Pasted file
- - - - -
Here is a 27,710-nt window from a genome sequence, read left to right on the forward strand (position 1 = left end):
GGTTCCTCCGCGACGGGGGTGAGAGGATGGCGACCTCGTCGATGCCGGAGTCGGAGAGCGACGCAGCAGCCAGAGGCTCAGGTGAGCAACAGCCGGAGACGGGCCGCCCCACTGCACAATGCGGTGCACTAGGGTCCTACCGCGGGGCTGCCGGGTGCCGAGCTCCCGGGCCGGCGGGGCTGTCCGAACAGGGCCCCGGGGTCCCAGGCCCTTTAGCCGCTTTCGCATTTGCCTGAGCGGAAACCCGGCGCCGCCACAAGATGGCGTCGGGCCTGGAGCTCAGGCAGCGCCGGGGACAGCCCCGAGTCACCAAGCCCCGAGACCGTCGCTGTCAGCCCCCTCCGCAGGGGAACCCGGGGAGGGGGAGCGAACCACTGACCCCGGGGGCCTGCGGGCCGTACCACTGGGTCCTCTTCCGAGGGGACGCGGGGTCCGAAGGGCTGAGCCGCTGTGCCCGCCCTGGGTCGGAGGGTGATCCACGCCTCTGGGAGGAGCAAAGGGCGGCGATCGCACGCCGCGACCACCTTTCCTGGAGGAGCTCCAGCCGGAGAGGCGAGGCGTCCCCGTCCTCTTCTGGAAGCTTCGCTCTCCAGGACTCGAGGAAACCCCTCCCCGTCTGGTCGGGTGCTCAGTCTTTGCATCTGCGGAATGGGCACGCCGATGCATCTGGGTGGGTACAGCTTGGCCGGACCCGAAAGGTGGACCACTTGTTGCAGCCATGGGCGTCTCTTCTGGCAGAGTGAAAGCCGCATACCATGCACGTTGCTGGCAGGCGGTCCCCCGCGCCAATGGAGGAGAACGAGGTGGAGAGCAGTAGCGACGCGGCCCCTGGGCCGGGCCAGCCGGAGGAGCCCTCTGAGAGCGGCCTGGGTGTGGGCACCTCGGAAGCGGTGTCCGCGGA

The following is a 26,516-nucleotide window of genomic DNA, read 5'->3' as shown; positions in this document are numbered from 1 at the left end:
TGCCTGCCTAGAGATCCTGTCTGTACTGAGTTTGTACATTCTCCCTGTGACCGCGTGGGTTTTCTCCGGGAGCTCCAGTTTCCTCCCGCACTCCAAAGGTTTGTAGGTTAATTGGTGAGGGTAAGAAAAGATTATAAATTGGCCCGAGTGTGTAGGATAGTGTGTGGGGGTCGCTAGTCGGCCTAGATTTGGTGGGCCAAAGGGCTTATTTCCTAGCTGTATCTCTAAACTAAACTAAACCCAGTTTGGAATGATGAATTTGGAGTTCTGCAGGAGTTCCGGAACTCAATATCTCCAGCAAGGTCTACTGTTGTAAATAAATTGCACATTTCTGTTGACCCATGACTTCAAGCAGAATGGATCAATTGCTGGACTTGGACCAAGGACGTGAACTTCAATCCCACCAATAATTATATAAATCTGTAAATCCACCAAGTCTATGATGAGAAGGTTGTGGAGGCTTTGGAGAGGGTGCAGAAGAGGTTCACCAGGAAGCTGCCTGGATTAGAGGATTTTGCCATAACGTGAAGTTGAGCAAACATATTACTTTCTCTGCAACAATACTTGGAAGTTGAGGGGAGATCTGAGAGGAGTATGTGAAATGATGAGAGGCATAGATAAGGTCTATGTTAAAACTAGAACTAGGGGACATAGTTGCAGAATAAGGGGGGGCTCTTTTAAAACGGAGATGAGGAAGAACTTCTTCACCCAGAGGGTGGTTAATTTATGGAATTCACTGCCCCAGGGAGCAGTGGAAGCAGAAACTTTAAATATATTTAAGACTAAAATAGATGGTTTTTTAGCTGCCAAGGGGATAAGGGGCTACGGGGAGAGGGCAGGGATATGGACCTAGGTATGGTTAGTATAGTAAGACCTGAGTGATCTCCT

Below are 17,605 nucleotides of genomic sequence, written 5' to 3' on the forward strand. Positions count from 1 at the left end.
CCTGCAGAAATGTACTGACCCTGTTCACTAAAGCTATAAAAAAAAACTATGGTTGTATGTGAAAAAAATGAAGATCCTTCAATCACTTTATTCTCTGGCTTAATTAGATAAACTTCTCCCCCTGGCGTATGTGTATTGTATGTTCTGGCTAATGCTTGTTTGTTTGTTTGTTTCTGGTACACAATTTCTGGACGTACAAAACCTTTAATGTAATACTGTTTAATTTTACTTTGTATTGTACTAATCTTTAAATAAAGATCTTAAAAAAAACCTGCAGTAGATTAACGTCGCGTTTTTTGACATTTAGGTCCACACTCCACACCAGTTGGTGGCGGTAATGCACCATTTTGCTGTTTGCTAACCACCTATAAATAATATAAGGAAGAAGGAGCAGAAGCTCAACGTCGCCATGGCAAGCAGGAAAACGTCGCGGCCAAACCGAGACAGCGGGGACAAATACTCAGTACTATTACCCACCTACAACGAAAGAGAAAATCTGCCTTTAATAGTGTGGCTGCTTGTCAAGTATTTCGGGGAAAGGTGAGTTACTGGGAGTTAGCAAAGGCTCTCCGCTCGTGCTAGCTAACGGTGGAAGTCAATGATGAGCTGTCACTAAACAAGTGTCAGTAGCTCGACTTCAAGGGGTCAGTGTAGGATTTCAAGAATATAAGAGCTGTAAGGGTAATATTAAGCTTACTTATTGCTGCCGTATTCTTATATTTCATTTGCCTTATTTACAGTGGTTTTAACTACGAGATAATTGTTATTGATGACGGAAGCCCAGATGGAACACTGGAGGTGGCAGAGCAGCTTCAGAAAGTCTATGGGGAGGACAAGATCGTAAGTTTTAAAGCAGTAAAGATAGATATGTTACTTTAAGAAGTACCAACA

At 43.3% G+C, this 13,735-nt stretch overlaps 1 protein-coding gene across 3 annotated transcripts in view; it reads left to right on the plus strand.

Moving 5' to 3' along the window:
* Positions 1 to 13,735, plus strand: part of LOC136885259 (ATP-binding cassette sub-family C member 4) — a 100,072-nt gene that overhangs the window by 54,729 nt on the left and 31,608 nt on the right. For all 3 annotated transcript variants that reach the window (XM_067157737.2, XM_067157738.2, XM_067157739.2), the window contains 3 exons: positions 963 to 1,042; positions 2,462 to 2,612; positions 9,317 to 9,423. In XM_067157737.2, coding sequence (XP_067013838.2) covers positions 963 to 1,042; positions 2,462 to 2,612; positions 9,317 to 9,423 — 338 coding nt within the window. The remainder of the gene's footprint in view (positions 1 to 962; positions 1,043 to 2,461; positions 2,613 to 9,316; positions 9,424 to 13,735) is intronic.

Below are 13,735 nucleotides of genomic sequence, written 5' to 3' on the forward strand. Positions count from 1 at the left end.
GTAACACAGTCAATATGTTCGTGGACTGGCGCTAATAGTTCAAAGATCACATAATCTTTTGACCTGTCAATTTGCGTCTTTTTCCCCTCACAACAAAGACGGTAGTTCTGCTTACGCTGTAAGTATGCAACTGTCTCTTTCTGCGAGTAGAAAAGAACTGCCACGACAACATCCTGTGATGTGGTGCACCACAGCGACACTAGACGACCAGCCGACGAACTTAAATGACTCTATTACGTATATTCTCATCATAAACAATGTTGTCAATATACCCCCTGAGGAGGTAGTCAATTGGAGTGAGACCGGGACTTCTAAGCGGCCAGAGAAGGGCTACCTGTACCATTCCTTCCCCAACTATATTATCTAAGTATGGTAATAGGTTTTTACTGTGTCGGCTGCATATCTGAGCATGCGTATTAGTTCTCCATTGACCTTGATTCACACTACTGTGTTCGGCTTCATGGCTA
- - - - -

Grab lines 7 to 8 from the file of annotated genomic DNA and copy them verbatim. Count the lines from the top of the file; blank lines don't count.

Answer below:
At 43.3% G+C, this 13,735-nt stretch overlaps 1 protein-coding gene across 3 annotated transcripts in view; it reads left to right on the plus strand.

Moving 5' to 3' along the window: